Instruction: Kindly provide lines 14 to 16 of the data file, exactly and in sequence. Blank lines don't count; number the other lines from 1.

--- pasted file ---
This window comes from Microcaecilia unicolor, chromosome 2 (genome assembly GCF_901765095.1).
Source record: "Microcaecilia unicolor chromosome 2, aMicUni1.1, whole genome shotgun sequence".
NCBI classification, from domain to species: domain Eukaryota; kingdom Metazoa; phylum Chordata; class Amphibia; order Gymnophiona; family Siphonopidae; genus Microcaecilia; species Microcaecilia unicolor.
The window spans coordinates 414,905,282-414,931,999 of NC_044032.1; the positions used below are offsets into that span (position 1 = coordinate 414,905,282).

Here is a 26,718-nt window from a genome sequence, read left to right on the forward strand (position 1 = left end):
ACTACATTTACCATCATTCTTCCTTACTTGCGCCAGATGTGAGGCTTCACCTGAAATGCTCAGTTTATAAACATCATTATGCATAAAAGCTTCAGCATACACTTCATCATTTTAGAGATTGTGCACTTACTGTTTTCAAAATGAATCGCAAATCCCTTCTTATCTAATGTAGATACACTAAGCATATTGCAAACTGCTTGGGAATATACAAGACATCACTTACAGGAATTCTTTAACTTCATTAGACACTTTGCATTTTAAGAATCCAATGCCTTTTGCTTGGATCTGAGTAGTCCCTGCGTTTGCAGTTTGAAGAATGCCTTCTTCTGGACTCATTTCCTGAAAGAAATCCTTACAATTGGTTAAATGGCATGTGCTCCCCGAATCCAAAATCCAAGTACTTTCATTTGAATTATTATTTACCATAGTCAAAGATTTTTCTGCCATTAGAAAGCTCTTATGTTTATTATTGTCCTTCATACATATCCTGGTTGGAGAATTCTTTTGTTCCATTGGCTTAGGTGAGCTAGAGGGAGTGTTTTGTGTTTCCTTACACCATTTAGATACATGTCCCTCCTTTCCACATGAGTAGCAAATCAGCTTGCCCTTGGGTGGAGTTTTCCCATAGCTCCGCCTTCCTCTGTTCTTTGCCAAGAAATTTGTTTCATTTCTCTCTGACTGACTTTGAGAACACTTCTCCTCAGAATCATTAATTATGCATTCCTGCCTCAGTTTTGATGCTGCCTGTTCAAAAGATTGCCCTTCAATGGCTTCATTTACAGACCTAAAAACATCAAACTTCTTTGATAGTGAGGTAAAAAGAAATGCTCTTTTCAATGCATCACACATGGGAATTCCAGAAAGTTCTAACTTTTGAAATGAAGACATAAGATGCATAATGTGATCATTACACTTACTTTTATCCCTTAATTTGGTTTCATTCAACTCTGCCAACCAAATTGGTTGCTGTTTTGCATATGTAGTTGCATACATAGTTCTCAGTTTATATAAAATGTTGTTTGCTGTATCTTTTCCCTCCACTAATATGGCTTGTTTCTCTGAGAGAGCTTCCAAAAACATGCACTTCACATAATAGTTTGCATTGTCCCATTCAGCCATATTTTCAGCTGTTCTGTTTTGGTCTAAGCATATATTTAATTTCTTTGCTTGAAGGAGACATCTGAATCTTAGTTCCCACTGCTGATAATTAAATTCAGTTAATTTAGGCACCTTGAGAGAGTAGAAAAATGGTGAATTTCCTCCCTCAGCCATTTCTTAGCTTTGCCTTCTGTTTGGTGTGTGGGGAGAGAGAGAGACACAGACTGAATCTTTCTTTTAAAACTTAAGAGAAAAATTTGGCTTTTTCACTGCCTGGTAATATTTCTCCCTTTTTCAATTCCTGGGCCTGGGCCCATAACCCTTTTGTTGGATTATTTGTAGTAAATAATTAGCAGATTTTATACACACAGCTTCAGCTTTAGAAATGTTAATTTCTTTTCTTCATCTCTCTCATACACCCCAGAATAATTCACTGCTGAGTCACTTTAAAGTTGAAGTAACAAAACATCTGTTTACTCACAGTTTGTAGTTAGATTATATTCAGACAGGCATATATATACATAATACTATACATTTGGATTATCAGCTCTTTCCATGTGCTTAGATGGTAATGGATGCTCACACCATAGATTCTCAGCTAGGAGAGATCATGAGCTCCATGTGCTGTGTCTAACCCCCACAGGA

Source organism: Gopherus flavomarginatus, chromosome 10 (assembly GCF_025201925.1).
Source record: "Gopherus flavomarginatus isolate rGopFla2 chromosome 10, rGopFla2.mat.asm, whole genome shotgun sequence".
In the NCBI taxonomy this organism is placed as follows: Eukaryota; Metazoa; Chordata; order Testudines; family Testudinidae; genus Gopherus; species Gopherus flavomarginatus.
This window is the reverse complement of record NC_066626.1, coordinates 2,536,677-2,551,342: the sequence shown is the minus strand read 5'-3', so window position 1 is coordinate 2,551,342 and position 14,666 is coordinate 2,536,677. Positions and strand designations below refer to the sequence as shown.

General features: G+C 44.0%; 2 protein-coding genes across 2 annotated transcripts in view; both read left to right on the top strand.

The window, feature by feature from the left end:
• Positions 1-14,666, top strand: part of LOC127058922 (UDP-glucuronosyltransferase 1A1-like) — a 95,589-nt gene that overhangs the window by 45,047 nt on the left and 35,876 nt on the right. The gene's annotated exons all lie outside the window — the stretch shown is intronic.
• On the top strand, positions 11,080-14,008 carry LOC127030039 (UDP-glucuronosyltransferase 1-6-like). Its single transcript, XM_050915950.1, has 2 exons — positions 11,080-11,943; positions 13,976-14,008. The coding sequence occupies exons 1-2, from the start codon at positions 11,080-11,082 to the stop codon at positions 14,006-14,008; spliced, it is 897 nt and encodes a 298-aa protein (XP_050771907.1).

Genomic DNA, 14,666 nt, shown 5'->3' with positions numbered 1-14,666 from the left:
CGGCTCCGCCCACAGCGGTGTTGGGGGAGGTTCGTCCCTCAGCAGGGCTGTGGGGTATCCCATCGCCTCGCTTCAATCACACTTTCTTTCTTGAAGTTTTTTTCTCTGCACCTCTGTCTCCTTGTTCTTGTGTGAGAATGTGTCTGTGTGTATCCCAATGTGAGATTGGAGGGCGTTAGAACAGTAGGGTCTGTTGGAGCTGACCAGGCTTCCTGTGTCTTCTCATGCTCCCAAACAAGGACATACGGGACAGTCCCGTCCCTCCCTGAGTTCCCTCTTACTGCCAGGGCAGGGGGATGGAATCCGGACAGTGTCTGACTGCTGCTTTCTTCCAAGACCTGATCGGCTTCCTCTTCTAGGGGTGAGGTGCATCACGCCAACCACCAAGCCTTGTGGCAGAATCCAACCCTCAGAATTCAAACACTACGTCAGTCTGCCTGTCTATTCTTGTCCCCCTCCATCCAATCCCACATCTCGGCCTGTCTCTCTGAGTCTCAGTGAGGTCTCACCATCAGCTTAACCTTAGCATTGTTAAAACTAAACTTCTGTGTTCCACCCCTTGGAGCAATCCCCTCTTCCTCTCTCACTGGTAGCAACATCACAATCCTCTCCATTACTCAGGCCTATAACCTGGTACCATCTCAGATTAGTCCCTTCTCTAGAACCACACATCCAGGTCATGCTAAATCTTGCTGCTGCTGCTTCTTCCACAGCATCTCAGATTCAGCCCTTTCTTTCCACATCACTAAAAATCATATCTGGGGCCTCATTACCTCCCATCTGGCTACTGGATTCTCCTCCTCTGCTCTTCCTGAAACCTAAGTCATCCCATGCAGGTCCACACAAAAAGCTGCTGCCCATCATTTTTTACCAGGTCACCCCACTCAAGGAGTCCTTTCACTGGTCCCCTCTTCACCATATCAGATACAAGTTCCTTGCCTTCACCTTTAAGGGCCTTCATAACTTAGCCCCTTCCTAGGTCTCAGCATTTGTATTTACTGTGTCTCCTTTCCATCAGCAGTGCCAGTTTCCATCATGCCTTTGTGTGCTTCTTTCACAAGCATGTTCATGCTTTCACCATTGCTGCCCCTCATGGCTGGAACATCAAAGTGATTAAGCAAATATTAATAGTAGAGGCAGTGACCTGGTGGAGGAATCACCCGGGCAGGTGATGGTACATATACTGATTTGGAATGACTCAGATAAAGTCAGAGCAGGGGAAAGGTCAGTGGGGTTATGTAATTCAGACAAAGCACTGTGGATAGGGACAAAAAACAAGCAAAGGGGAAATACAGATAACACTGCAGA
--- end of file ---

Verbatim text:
• On the top strand, positions 11,080-14,008 carry LOC127030039 (UDP-glucuronosyltransferase 1-6-like). Its single transcript, XM_050915950.1, has 2 exons — positions 11,080-11,943; positions 13,976-14,008. The coding sequence occupies exons 1-2, from the start codon at positions 11,080-11,082 to the stop codon at positions 14,006-14,008; spliced, it is 897 nt and encodes a 298-aa protein (XP_050771907.1).

Genomic DNA, 14,666 nt, shown 5'->3' with positions numbered 1-14,666 from the left:
CGGCTCCGCCCACAGCGGTGTTGGGGGAGGTTCGTCCCTCAGCAGGGCTGTGGGGTATCCCATCGCCTCGCTTCAATCACACTTTCTTTCTTGAAGTTTTTTTCTCTGCACCTCTGTCTCCTTGTTCTTGTGTGAGAATGTGTCTGTGTGTATCCCAATGTGAGATTGGAGGGCGTTAGAACAGTAGGGTCTGTTGGAGCTGACCAGGCTTCCTGTGTCTTCTCATGCTCCCAAACAAGGACATACGGGACAGTCCCGTCCCTCCCTGAGTTCCCTCTTACTGCCAGGGCAGGGGGATGGAATCCGGACAGTGTCTGACTGCTGCTTTCTTCCAAGACCTGATCGGCTTCCTCTTCTAGGGGTGAGGTGCATCACGCCAACCACCAAGCCTTGTGGCAGAATCCAACCCTCAGAATTCAAACACTACGTCAGTCTGCCTGTCTATTCTTGTCCCCCTCCATCCAATCCCACATCTCGGCCTGTCTCTCTGAGTCTCAGTGAGGTCTCACCATCAGCTTAACCTTAGCATTGTTAAAACTAAACTTCTGTGTTCCACCCCTTGGAGCAATCCCCTCTTCCTCTCTCACTGGTAGCAACATCACAATCCTCTCCATTACTCAGGCCTATAACCTGGTACCATCTCAGATTAGTCCCTTCTCTAGAACCACACATCCAGGTCATGCTAAATCTTGCTGCTGCTGCTTCTTCCACAGCATCTCAGATTCAGCCCTTTCTTTCCACATCACTAAAAATCATATCTGGGGCCTCATTACCTCCCATCTGGCTACTGGATTCTCCTCCTCTGCTCTTCCTGAAACCTAAGTCATCCCATGCAGGTCCACACAAAAAGCTGCTGCCCATCATTTTTTACCAGGTCACCCCACTCAAGGAGTCCTTTCACTGGTCCCCTCTTCACCATATCAGATACAAGTTCCTTGCCTTCACCTTTAAGGGCCTTCATAACTTAGCCCCTTCCTAGGTCTCAGCATTTGTATTTACTGTGTCTCCTTTCCATCAGCAGTGCCAGTTTCCATCATGCCTTTGTGTGCTTCTTTCACAAGCATGTTCATGCTTTCACCATTGCTGCCCCTCATGGCTGGAACATCAAAGTGATTAAGCAAATATTAATAGTAGAGGCAGTGACCTGGTGGAGGAATCACCCGGGCAGGTGATGGTACATATACTGATTTGGAATGACTCAGATAAAGTCAGAGCAGGGGAAAGGTCAGTGGGGTTATGTAATTCAGACAAAGCACTGTGGATAGGGACAAAAAACAAGCAAAGGGGAAATACAGATAACACTGCAGA